Investigating the Root Causes of Failure

I originally wrote this article for Volume 118, Issue 5 of mathNEWS.

Like it or not, University acts as a filter. Upper-year classes are often hollow shells of their first-year selves, as students are hemorrhaged over the terms. In [1], Kalpin argues that students’ failures are the result of an inadequate secondary school system. In this article, we hope to propose alternate hypotheses and paradigms for this “problem”.

First, we note that Kalpin’s argument considers a specific case, and does not consider students who do not enter the University from an Ontario High School. In particular, a number of students are admitted from other post-secondary institutions, CEGEP, other provinces, and from abroad. Without demonstrable evidence that these groups are doing better than students who enter immediately after obtaining their OSSD, it’s hard to conclude that the school system is at fault.

We again note that Kalpin’s argument considers a specific case, and does not consider the effects of early childhood learning and reinforcement. In [2], Bronson summarizes the result of a paper out of Columbia, noting that students who are told they are “smart” would avoid risk-taking and were less able to recover after failure. Arguably, this, as much as exposure to difficult concepts in high school, could have a huge effect on students ability to recover after, say, failing a midterm or assignment.

In [3], Roman discusses how preconceptions developed in high school can interfere with students ability to develop their mental model of programming and with computers. We note that Kalpin is not required to take Scheme, as a result of curriculum changes in the Software Engineering program, and thus may not yet realize the benefits of exposure to functional programming, or the paradigm shifts required to write code in a functional style after having programmed imperatively for many months.

Finally, I’d like to explore some potential solutions to the issues presented by Kalpin in [1]. Many students encounter difficulty at all grades as a result of a poor understanding of the fundamentals – it’s not uncommon to send a student on their merry way if they get a 60% tests on addition or multiplication in second or third grade. If a student only understands 60% of multiplication, how do we expect them to understand integration, differentiation, or for that matter, feedback control systems? Self-paced learning and review from organizations such as Udacity, MITx, and Khan Academy can help students review the basics, so that they’ll be better prepared for the real learning, thinking, and innovation that can happen here.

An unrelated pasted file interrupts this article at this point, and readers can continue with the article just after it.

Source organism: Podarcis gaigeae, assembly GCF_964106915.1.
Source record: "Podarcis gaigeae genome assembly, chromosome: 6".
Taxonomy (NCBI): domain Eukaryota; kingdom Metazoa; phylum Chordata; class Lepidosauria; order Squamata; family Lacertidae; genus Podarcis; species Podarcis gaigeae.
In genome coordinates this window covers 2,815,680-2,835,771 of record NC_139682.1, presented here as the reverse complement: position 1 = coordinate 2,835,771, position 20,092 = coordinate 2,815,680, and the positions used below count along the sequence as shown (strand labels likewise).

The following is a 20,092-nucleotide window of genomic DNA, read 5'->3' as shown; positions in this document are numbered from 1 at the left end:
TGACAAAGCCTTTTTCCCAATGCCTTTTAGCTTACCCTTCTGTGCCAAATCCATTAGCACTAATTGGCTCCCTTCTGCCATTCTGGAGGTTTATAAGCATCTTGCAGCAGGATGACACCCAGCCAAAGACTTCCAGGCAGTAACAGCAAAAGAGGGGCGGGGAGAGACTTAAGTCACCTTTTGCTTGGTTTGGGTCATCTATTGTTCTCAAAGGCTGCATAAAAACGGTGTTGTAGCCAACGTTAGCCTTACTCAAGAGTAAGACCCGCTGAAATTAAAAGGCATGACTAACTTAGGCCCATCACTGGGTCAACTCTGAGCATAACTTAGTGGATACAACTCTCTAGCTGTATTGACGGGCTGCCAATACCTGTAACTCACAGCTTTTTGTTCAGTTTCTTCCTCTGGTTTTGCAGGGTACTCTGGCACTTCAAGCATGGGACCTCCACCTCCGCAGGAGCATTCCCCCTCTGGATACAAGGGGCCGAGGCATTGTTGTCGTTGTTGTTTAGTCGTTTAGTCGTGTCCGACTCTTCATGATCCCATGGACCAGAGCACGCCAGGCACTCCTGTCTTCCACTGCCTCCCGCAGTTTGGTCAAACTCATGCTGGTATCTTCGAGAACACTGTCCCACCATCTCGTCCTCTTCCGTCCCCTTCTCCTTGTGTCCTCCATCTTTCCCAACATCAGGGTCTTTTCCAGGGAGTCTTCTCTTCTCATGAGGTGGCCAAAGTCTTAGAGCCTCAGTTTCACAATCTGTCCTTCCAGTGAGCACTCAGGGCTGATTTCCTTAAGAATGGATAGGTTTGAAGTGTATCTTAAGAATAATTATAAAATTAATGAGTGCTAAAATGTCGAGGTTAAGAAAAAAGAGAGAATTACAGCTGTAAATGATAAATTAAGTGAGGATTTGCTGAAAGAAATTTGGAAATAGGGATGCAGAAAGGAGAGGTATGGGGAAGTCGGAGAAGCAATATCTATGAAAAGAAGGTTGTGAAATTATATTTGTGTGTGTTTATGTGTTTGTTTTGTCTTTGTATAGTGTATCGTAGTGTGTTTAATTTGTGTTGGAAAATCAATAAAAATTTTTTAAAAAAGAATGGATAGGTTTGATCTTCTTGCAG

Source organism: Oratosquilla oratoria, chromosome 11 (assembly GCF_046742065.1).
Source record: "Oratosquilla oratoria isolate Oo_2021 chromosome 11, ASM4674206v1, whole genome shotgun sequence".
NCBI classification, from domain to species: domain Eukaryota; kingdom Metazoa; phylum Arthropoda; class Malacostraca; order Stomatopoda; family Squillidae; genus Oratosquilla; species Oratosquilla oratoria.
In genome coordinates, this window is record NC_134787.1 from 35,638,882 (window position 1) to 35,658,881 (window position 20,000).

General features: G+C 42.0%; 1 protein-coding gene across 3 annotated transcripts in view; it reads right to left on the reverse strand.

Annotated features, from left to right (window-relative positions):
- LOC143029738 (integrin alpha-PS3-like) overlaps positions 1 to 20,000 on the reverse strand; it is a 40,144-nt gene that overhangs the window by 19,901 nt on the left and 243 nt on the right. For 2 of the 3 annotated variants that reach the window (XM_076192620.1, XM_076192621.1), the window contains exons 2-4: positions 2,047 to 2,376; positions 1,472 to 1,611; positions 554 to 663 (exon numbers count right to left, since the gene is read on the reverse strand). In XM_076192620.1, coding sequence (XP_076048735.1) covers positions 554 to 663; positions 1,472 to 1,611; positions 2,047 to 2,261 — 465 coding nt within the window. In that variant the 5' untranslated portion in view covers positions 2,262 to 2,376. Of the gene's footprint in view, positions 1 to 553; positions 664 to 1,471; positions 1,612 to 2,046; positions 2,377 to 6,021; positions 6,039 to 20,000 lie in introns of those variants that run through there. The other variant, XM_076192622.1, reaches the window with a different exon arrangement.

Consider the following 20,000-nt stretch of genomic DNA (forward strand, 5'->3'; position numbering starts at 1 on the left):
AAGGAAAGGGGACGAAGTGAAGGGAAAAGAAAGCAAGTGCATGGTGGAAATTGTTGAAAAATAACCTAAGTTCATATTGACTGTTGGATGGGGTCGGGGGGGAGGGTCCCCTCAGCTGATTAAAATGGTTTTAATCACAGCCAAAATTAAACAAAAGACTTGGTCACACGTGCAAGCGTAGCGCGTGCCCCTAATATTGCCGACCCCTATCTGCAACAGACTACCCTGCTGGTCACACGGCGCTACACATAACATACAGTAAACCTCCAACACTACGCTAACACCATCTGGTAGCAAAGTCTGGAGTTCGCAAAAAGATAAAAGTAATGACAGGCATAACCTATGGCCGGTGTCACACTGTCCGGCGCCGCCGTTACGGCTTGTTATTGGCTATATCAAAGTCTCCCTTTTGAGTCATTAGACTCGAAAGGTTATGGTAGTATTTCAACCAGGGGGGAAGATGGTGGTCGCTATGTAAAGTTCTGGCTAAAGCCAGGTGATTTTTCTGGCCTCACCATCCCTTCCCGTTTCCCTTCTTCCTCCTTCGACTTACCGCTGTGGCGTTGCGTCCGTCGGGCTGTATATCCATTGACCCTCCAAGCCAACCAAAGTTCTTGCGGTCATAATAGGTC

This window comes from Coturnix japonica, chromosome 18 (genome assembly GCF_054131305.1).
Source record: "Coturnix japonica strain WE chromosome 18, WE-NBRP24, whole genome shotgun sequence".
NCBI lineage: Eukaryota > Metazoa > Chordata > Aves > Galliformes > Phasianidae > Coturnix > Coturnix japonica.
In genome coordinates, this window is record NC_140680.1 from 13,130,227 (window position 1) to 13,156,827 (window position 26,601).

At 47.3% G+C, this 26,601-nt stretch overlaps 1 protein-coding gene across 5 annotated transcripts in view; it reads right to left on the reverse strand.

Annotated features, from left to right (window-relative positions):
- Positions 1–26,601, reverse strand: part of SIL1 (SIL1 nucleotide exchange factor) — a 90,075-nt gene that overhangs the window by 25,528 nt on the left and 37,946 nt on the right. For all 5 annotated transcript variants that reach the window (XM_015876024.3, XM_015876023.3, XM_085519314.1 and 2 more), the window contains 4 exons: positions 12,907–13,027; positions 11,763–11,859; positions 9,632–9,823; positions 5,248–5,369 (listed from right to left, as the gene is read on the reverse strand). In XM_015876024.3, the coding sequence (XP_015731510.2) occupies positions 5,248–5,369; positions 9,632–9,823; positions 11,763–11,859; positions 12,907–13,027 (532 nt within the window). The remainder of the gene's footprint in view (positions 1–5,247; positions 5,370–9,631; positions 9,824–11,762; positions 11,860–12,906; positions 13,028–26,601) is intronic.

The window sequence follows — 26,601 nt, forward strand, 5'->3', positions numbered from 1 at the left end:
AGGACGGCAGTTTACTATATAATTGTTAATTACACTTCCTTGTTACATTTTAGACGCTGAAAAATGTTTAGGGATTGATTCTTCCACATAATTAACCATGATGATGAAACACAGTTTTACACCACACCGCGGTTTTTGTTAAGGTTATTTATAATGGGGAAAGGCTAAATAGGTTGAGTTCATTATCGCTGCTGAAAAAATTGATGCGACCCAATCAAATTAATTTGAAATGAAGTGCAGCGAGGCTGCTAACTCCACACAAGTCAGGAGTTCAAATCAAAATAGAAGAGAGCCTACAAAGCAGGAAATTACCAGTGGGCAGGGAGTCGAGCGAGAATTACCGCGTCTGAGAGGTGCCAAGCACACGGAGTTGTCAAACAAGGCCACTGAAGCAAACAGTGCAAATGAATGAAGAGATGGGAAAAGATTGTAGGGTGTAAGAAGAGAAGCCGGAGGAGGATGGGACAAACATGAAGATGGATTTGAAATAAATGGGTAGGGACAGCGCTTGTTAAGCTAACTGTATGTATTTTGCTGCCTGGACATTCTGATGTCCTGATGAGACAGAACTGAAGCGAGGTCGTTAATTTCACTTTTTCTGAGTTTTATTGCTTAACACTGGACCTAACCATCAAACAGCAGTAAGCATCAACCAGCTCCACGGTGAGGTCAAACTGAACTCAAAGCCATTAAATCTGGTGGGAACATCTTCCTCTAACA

Realistically, innovation is what we want here. I highly doubt that Kalpin will be able to gain enough political support in order to dictate policy changes to the Minstry of Education. Instead, it makes more sense to disrupt education from the bottom up – schools are starting to realize that YouTube can be a useful learning resource, and at Waterloo we really do have an opportunity to make the future better for incoming students, and, eventually, for our own children. Don’t think that level of disruption is out of your grasp – in [4], one Waterloo student has already documented how he’s changed the world of education.

How will you change the world today?


[1] J. Kalpin, “Why High School is Too Easy,” The Iron Warrior, vol. 33, no. 4, pp. 10, Mar. 2012.

[2] P. Bronson. (2007, Feb. 11). How Not to Talk to Your Kids [Online]. Available:

[3] Roman. (2008, Oct. 9). The Disadvantages of High School Programming [Online]. Available:

[4] D. Hu. (2012, Jan. 2). My Internship at Khan Academy [Online]. Available:

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